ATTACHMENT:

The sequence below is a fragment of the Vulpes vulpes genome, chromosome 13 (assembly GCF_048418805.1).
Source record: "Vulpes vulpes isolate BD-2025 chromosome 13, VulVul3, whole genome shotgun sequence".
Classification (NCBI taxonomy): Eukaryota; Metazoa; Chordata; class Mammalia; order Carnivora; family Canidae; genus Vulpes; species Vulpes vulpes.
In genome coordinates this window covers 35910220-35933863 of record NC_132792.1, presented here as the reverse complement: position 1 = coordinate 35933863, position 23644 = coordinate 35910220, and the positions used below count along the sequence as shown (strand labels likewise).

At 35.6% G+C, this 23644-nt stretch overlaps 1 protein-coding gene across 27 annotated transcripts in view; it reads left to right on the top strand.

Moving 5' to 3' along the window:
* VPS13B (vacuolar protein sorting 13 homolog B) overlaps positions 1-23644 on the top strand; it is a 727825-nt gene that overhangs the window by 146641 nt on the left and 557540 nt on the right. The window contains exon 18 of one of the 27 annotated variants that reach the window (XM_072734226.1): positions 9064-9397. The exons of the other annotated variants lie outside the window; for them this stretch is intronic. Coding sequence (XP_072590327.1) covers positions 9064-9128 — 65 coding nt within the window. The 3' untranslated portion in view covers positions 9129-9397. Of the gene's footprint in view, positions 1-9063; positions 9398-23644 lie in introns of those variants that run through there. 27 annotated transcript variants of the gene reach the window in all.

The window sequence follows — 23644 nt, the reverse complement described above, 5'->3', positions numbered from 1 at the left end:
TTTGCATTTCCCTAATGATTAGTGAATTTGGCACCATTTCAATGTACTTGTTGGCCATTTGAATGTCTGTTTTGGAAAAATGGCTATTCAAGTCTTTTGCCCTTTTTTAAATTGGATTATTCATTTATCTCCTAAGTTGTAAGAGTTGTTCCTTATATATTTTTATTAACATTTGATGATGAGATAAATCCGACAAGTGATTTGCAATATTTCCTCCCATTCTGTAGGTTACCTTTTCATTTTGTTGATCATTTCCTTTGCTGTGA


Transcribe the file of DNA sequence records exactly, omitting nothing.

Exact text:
The sequence below is a fragment of the Vulpes vulpes genome, chromosome 13 (assembly GCF_048418805.1).
Source record: "Vulpes vulpes isolate BD-2025 chromosome 13, VulVul3, whole genome shotgun sequence".
Classification (NCBI taxonomy): Eukaryota; Metazoa; Chordata; class Mammalia; order Carnivora; family Canidae; genus Vulpes; species Vulpes vulpes.
In genome coordinates this window covers 35910220-35933863 of record NC_132792.1, presented here as the reverse complement: position 1 = coordinate 35933863, position 23644 = coordinate 35910220, and the positions used below count along the sequence as shown (strand labels likewise).

At 35.6% G+C, this 23644-nt stretch overlaps 1 protein-coding gene across 27 annotated transcripts in view; it reads left to right on the top strand.

Moving 5' to 3' along the window:
* VPS13B (vacuolar protein sorting 13 homolog B) overlaps positions 1-23644 on the top strand; it is a 727825-nt gene that overhangs the window by 146641 nt on the left and 557540 nt on the right. The window contains exon 18 of one of the 27 annotated variants that reach the window (XM_072734226.1): positions 9064-9397. The exons of the other annotated variants lie outside the window; for them this stretch is intronic. Coding sequence (XP_072590327.1) covers positions 9064-9128 — 65 coding nt within the window. The 3' untranslated portion in view covers positions 9129-9397. Of the gene's footprint in view, positions 1-9063; positions 9398-23644 lie in introns of those variants that run through there. 27 annotated transcript variants of the gene reach the window in all.

The window sequence follows — 23644 nt, the reverse complement described above, 5'->3', positions numbered from 1 at the left end:
TTTGCATTTCCCTAATGATTAGTGAATTTGGCACCATTTCAATGTACTTGTTGGCCATTTGAATGTCTGTTTTGGAAAAATGGCTATTCAAGTCTTTTGCCCTTTTTTAAATTGGATTATTCATTTATCTCCTAAGTTGTAAGAGTTGTTCCTTATATATTTTTATTAACATTTGATGATGAGATAAATCCGACAAGTGATTTGCAATATTTCCTCCCATTCTGTAGGTTACCTTTTCATTTTGTTGATCATTTCCTTTGCTGTGA